60% FIRE ROAD21% PAVED19% ROAD
Las Trampas Regional Wilderness is not a park that's very favorable to mountain bikers at all. The bike-legal trails within the park afford virtually no possibility of a meaningful loop or even a satisfactory out-and-back ride. The route shown on this page is the longest reasonable bike-legal ride option that I could find using Las Trampas trails, and this ride still uses suburban streets and the paved Iron Horse Regional Trail in order to complete a loop. In addition, the trail portion of the ride is little more than a succession of a few very steep climbs and descents on fire roads. And when I say "very steep", I do mean very steep.
That's the bad news. There is also a modest amount of good news. The landscape in the park is beautiful. It is spread over a very varied hilly terrain, partially covered in oak woodlands and partially consisting of open slopes and meadows that afford wide views of the surrounding valleys and ridges, of San Ramon Valley, and even all the way to Martinez and to Suisun Bay from at least one spot. You also pass through fairly posh neighborhoods on your way into and out of the park. Especially when done on a day when the grass is still green, as I was lucky enough to do on this particular ride, all of these add up to a very nice nature outing. However, whether that's enough to also qualify this as a good mountain bike ride is for you to decide on your own.
Notice that the suggested parking spot linked on this page points to a tiny parking lot of the Iron Horse Regional Trail. There is space for only four cars there, including one disabled parking spot. You might be lucky enough to grab a spot there if, say, you show up very early in the morning. However, it might not be wise to count on it. There is also plentiful roadside parking available only about a block away, on Danville Boulevard, not to mention on some nearby side streets. In addition, immediately opposite that tiny parking lot is an office building, and its parking lot would be a legitimate place to park if you do your ride on a day that's not a work day for these offices. If you look at the GPS track closely, you may notice that this is what I did when I did this ride on a Sunday.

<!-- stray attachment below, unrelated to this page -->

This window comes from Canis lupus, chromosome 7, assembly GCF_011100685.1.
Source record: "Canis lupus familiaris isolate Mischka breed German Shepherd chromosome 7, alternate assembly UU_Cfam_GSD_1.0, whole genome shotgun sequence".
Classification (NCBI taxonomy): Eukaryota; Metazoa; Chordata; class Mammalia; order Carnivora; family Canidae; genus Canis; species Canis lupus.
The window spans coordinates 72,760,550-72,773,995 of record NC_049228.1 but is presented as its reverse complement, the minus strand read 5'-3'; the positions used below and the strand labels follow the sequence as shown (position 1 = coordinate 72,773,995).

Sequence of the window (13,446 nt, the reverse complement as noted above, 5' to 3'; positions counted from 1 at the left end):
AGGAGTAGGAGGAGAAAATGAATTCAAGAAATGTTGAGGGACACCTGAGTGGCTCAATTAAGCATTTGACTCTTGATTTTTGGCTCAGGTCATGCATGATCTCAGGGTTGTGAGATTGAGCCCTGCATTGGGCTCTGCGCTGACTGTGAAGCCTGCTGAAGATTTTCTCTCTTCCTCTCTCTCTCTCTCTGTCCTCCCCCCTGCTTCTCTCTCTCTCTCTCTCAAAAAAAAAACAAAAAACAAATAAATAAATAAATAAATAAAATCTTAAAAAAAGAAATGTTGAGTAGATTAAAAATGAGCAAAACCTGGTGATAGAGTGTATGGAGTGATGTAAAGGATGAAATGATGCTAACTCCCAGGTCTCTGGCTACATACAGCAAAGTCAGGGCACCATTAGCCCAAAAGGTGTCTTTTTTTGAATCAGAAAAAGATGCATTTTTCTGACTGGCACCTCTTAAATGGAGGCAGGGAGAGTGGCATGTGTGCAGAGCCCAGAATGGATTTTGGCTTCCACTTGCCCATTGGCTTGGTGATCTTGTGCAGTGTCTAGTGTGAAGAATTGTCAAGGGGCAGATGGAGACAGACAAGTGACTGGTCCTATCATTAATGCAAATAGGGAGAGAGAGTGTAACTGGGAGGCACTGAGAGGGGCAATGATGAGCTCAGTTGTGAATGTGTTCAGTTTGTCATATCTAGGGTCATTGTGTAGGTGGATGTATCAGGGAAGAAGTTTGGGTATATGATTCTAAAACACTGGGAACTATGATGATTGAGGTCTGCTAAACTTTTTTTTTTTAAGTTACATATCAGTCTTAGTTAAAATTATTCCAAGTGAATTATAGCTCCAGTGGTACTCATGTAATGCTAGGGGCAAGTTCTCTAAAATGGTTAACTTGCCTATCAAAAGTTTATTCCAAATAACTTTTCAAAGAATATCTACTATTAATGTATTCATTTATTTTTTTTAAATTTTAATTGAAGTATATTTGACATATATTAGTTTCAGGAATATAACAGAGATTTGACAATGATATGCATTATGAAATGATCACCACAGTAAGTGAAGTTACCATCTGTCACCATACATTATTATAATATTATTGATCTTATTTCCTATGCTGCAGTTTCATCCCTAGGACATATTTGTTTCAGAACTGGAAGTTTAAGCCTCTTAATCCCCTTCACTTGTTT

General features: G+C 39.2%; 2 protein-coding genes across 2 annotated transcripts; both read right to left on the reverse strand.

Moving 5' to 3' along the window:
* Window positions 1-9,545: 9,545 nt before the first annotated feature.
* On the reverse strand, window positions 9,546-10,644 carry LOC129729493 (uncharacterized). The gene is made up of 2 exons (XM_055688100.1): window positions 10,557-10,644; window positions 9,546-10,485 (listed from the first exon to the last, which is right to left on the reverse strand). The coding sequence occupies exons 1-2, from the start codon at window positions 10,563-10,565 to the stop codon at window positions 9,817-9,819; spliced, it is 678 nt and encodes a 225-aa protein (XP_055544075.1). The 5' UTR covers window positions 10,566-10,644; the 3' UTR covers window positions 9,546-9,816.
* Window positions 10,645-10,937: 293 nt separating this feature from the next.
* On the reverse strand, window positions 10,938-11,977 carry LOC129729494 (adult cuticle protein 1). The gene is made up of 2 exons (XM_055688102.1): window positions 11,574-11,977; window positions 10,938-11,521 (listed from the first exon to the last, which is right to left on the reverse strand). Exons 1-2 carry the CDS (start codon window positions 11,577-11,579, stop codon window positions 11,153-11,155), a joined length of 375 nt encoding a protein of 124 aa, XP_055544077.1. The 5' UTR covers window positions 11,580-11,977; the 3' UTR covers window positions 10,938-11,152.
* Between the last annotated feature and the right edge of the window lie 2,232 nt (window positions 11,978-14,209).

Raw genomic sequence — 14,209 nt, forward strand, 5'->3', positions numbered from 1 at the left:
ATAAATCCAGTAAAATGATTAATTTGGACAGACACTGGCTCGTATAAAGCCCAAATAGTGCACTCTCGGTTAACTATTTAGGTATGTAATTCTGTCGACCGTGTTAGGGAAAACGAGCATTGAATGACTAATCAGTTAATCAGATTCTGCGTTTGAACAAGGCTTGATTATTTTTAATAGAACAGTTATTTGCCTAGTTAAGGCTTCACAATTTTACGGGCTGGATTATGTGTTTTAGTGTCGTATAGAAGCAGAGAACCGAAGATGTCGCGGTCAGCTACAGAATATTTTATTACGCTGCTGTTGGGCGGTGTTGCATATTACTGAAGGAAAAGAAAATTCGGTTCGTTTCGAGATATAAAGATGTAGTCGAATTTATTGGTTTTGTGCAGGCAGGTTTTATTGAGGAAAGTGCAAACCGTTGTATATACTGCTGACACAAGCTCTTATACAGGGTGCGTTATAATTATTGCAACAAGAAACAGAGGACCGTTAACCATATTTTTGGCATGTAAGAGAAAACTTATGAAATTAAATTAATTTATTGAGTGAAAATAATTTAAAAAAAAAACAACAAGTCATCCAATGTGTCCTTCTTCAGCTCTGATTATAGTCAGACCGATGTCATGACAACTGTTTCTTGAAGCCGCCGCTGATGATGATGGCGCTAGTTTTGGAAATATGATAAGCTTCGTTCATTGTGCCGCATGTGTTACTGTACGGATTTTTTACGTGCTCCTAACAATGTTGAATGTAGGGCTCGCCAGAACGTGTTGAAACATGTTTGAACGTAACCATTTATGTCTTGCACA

The best direction in which to ride this loop is not very obvious, in my opinion. Doing the loop in the counter-clockwise direction, as reflected here, you'd be climbing the steepest trail segments along the route and you'd be descending the more moderate slopes of the southeastern reaches of Las Trampas Ridge Trail and of Remington Loop Trail with views of the surrounding areas wide open in front of you. If you do the loop clockwise, you'd be replacing the ridiculously steep climb up Del Amigo Trail with a longer but less steep climb up Remington Loop Trail. Doing this, you'll also have some of the best views of the ride behind you as you struggle uphill, though, and you may miss out on most of it unless you remember to stop frequently and look behind you. Also keep in mind that I'm comparing "very steep" with "extremely steep" here. Even when done clockwise, you'll still be climbing grades in the range of 12 to 14 percent, with one stretch of roughly half a mile averaging almost 16% overall. I can't say I've regretted doing the ride counter-clockwise, but if you prefer the thrill of an extra steep (though short) descent to nice and expansive views, you should do it clockwise.
One important note is about a potential point of confusion as you bike your way up the streets of Alamo toward Las Trampas. As you pedal up Las Trampas Road, you'll come upon the closed gate of a residential community around the 1.3-mile mark of this particular ride route. You'll have to remember that bikers (and hikers) are actually permitted through this gate and there's an opening on the right-hand side of the gate that allows access for this purpose.